“My real role is to provide support during a really awful time,” she said. “These are families that their whole life turns upside down, so I spend a lot of time supporting them and guiding them through that journey, connecting them to resources, and providing psychosocial support and helping with unexpected twists and turns, emotionally and financially.”

Granote often forms a close bond with the patients she meets, as she did with Arianna “Ari” Dougan, who lost her battle with cancer three years ago at age 11.

One of Arianna’s biggest fans was Blues forward Vladimir Tarasenko, who shemet in 2015 at the team’s Hockey Fights Cancer night. Like Tarasenko, Granote became friends with Ari and now volunteers with the foundation inspired by the 11-year-old. The foundation gets an important boost from Granote, according to Lori Zucker, Arianna’s mother and founder of Spread Ari’s Light.

“Aleeza was also Arianna’s social worker and helped and supported our family while Ari was in treatment,” Zucker said. “She has such a giant heart and would do whatever she can to support all the families at Cardinal Glennon. She has brought that same dedication to helping the Spread Ari’s Light foundation.

“Aleeza has been such an integral part in the foundation’s growth and many of the things that we have achieved and accomplished. She has volunteered her time to support our organization, but most importantly, since our organization helps children fighting cancer, Aleeza has been able to help us to connect with these families as part of her job as a liaison at Cardinal Glennon so that we can help them in the best possible way.”

Granote displays the same commitment to serving others in her work with PJ Library,a program providing free Jewish children’s books and family activities for Jewish families, said Jennifer Baer, who works at Jewish Federation of St. Louis as the PJ Library program coordinator here.

“Prior to COVID, Aleeza held casual meetups and small programs around town. She has continued to reach out, virtually, to families even now, extending a broad invitation to St. Louis PJ families, whoever they are and wherever they live,” Baer said. “Aleeza is always warm and compassionate, and we are so lucky to have her on our PJ Library team.”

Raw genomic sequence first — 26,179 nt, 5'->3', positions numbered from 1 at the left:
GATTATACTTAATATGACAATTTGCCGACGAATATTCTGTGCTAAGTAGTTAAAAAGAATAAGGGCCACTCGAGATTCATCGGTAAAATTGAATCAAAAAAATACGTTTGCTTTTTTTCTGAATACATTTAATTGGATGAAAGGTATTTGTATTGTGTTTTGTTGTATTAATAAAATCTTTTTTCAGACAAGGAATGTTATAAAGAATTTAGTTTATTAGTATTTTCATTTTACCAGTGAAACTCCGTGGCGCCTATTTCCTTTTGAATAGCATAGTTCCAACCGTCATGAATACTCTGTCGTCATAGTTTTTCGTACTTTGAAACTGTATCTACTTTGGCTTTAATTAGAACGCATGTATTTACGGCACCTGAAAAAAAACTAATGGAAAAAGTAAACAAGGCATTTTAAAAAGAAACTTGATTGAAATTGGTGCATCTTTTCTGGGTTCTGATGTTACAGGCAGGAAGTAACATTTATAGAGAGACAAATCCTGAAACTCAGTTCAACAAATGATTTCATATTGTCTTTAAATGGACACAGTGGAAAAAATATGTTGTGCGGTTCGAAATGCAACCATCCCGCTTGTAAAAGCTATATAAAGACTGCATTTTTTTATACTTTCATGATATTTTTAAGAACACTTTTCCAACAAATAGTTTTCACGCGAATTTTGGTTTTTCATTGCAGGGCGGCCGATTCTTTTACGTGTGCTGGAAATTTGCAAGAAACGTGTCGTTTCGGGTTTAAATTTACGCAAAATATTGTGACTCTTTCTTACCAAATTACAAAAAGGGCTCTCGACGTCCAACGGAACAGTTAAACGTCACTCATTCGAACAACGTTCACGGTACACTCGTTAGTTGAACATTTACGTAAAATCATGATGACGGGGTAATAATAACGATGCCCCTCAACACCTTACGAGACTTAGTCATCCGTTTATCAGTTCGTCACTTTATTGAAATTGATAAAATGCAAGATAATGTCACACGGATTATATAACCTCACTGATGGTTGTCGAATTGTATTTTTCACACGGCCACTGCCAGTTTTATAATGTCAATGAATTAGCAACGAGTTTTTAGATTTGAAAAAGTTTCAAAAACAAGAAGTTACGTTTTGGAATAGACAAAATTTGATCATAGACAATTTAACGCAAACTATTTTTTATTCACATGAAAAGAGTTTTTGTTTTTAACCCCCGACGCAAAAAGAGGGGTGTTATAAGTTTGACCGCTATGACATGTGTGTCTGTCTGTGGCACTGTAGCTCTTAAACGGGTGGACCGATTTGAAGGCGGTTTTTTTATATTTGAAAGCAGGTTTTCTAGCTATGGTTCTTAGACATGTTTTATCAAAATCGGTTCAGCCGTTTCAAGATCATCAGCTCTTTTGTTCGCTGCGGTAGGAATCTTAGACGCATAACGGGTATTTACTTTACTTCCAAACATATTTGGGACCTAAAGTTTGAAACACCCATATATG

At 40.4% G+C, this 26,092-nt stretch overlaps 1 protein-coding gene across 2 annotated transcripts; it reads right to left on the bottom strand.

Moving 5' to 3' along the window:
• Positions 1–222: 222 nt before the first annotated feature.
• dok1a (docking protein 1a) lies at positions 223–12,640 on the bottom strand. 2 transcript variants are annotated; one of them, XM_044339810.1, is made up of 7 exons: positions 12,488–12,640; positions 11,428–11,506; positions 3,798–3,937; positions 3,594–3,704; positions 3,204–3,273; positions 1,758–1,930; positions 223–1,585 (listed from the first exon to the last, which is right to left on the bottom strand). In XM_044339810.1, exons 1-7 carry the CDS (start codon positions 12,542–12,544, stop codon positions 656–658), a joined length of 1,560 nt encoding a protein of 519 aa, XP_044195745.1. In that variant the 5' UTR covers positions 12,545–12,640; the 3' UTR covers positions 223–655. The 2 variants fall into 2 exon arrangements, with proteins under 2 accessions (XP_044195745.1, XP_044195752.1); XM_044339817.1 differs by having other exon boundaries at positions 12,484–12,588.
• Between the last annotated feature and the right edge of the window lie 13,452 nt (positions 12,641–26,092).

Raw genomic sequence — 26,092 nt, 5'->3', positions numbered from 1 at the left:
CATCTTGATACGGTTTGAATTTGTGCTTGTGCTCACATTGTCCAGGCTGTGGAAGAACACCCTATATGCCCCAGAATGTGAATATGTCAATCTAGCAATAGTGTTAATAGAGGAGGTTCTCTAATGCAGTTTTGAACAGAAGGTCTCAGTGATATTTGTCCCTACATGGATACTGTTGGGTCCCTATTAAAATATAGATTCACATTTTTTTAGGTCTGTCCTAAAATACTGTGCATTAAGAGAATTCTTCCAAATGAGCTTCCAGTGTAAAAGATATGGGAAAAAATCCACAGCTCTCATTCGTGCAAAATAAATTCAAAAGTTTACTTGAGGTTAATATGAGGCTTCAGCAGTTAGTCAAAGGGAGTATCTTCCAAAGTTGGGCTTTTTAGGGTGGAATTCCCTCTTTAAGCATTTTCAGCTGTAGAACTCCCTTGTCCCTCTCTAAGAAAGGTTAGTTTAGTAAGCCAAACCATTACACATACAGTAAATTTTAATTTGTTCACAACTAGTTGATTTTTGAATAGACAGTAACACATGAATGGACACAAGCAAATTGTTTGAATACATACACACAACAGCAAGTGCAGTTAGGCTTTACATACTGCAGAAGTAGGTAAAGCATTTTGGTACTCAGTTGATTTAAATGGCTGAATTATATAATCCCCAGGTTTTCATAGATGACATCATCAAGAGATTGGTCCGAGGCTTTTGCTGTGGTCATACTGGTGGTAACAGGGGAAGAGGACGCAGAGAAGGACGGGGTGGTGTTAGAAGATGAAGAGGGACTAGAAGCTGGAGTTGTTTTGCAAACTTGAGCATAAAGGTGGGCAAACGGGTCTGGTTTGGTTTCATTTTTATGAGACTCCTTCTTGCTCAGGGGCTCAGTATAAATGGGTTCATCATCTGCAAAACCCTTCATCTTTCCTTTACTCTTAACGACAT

Ten years ago, along with her other work and volunteering, Granote identified an unmet need and created the nonprofit Card Care Connection, in which people donate their time to create handmade cards, and volunteers personalize a handwritten message on each one.

“They are messages of cheer,” Granote said. “We also send periodic care packages to people, too, but primarily it’s cards. We get requests for cards coming in from all across the country.”

Granote believes her drive to help others was inspired by her parents, particularly her father, who emigrated from Israel and built a welding company. Now, Granote is passing on her spirit of giving and volunteerism to her children.

“My daughter is doing a kindergarten project with all the things she’s doing for the community, like donating, giving back and any form of tzedakah, which I think is important,” she said.

Granote also recognizes the important role she plays in supporting families during a stressful, emotionally draining time.

“I see the heartbreak that some people experience, and I truly believe I’m the tool to help during such a difficult time,” Granote said. “Families seem to really appreciate anything that we can do, like birthday celebrations with magical cakes. Sometimes, it’s their last birthdays, and parents want to hold on to those memories.”